Fourth, pull back on the road slowly and proceed with caution. Once you have clarity on the new traffic pattern, it’s time to get back on the road, but do so with caution. Be deliberate, and wise. Don’t rush ahead where you fail to see future road signs clearly, because, guess what? Most likely, by the time you have your current road figured out, you’ll see another sign saying, “New Traffic Pattern Ahead.” But this time, you will be prepared, because you will know how to slow down and pull over if needed, how to ask for directions, and how to pull back on the road and continue on the next path God has for your life. In so doing, you will be a living witness of a person the Bible calls “wise,” for it says, “One who is wise is cautious and turns away from evil, but a fool is reckless and careless” (Proverbs 14:16).

New traffic patterns or not, let’s keep moving wisely down the road.

Thanks be to God for His provision and abundance

This Thursday marks the 150th anniversary of the “official” day of Thanksgiving. Although America’s Thanksgiving celebrations are rooted in English traditions dating from the Protestant Reformation, the modern Thanksgiving holiday tradition is commonly, but not universally, traced to a 1621 celebration at Plymouth in present-day Massachusetts. But it was 150 years ago that President Abraham Lincoln made a proclamation celebrating Thanksgiving on the same date, the final Thursday of November, by all states in our nation torn by the Civil War.

Traditionally, Thanksgiving is a holiday to give thanks for the blessing of the harvest and of the preceding year. Much like Christmas, the historical roots of Thanksgiving are in religious traditions where we are literally giving thanks to God for His provision and abundance.

In an increasingly secular culture, Thanksgiving has become a day of feasting, football, and family. These are, without question, worthy reasons to celebrate, but inevitably one begins to wonder, To whom are we giving thanks? If there’s no belief in God, do we give thanks for our food, football, and family gatherings to each other? To the government? To the grocery store and farmers who provided the food? To our family, even though we can list ten reasons why we wish we didn’t have to get together with…all of them?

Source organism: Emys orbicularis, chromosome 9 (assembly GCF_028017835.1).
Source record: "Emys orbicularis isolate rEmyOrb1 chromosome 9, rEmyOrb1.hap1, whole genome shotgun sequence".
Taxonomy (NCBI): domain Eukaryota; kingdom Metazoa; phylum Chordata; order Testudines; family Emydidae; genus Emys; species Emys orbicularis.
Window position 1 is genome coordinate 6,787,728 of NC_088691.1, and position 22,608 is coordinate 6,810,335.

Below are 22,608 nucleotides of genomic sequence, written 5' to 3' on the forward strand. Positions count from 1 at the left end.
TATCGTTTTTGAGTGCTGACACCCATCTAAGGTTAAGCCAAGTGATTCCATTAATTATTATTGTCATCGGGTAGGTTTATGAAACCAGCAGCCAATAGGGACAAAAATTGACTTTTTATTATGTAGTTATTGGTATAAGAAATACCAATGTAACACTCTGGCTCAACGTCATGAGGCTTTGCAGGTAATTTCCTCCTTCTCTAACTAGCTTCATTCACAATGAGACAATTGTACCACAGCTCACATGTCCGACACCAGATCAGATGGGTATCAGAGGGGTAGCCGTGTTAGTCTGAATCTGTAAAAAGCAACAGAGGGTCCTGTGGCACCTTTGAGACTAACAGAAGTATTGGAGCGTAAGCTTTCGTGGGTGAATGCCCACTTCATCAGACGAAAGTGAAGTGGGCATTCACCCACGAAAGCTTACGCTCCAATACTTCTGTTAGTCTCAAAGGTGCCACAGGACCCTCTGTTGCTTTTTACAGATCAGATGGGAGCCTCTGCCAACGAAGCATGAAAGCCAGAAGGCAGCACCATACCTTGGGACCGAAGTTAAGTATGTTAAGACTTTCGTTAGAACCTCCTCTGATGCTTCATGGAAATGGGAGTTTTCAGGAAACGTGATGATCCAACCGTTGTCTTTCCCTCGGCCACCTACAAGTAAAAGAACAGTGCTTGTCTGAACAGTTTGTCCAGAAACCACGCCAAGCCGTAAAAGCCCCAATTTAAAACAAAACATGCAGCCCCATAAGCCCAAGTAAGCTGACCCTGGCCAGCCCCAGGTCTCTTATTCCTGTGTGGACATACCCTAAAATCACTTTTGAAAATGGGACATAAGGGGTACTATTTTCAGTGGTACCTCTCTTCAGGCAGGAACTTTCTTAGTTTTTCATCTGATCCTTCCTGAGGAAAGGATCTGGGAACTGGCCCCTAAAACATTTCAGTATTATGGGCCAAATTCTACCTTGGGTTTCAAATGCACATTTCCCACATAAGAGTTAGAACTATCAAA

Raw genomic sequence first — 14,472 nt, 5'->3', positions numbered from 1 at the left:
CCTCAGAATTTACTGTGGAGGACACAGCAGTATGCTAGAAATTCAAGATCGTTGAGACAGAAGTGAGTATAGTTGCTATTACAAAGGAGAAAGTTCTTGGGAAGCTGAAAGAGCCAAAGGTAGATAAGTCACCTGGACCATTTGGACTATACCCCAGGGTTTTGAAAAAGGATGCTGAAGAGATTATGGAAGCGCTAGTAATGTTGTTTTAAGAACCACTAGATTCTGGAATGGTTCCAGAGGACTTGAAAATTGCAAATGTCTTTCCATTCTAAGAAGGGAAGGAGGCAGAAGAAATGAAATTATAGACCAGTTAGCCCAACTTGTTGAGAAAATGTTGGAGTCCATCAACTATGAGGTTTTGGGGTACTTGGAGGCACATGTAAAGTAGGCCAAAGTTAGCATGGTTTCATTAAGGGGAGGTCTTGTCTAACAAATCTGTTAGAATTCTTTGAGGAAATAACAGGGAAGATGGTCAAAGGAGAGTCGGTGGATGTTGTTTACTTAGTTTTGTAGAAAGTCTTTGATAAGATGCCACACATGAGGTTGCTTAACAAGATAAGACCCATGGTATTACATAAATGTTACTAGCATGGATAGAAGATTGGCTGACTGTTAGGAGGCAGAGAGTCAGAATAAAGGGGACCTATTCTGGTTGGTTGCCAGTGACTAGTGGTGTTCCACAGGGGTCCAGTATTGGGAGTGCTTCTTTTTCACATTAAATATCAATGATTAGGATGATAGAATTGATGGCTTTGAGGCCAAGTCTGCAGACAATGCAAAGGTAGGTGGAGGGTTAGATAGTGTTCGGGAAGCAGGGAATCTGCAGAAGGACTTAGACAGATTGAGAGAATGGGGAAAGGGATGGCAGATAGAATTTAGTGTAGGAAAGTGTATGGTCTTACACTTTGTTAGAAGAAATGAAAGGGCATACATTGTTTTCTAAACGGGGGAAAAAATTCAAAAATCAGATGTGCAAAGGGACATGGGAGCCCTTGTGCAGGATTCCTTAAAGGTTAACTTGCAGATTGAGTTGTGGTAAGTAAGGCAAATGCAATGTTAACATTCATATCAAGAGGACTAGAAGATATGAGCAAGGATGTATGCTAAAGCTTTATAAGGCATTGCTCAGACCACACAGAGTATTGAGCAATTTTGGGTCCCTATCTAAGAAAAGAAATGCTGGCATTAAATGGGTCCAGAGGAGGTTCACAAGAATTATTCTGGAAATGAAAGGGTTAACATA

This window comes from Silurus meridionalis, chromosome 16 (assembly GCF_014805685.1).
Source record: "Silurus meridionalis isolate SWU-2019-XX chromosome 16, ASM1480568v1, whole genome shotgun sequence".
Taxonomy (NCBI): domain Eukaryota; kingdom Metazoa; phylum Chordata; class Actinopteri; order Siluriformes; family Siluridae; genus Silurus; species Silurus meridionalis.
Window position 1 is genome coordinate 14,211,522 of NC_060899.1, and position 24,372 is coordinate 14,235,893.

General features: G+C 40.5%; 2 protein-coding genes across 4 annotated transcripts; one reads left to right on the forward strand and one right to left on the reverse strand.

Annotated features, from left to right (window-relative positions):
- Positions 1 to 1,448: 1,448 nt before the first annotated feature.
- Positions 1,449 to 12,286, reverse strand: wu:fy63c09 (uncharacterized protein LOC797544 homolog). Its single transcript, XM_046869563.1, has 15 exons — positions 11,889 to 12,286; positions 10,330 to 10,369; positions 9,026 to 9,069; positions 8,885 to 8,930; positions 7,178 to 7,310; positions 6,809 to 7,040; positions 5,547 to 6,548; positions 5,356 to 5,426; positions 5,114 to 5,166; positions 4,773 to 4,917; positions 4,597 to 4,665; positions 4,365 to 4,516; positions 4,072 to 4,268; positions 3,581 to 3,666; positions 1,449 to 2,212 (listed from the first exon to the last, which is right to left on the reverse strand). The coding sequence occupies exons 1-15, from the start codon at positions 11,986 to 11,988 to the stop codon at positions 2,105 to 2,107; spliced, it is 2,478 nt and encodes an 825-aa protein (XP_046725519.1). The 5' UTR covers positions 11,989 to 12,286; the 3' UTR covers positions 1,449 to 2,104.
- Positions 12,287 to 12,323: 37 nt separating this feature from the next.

The same thing applies to Christmas. If all we’re doing at Christmas is buying presents, having parties, and getting together with…that same family, do we still have to call it “Christ”mas? Maybe we should change the name of Thanksgiving to “Holiday-fest” and Christmas to “Happy Holidays.” Oh, wait, we’ve already done that.

I find it sad that in a secular culture, we are bound to a new tradition void of our religious roots and heritage. We have become fearful of reminding people that some of our nation’s first pilgrims gathered to thank GOD for His provisions. We’re not forcing people to do the same by writing and speaking about this element of our American history. If we remind people that the origin of Christmas is the celebration of God becoming flesh in Jesus Christ, we’re not telling people that they have to worship Jesus nor that we want a Christian theocracy. Do we gut the historical, religious roots of Hanukkah next? How would people feel if those who celebrate Kwanzaa were told that this holiday is no longer centered around the African-American heritage?

Even though the textbooks of our schools may strip away the historical origins of Thanksgiving and Christmas in order to fit the prevailing “tolerance” of our age, Christians of all denominations have an opportunity this holiday season to keep telling the story. And more importantly to keep living the story through humility, love, and servanthood.

I will be taking time off from the blog later this week to give thanks to GOD for family, food and football (and you should too). Until next week, Happy Thanksgiving—and thanks be to the God of creation for His provision and abundance.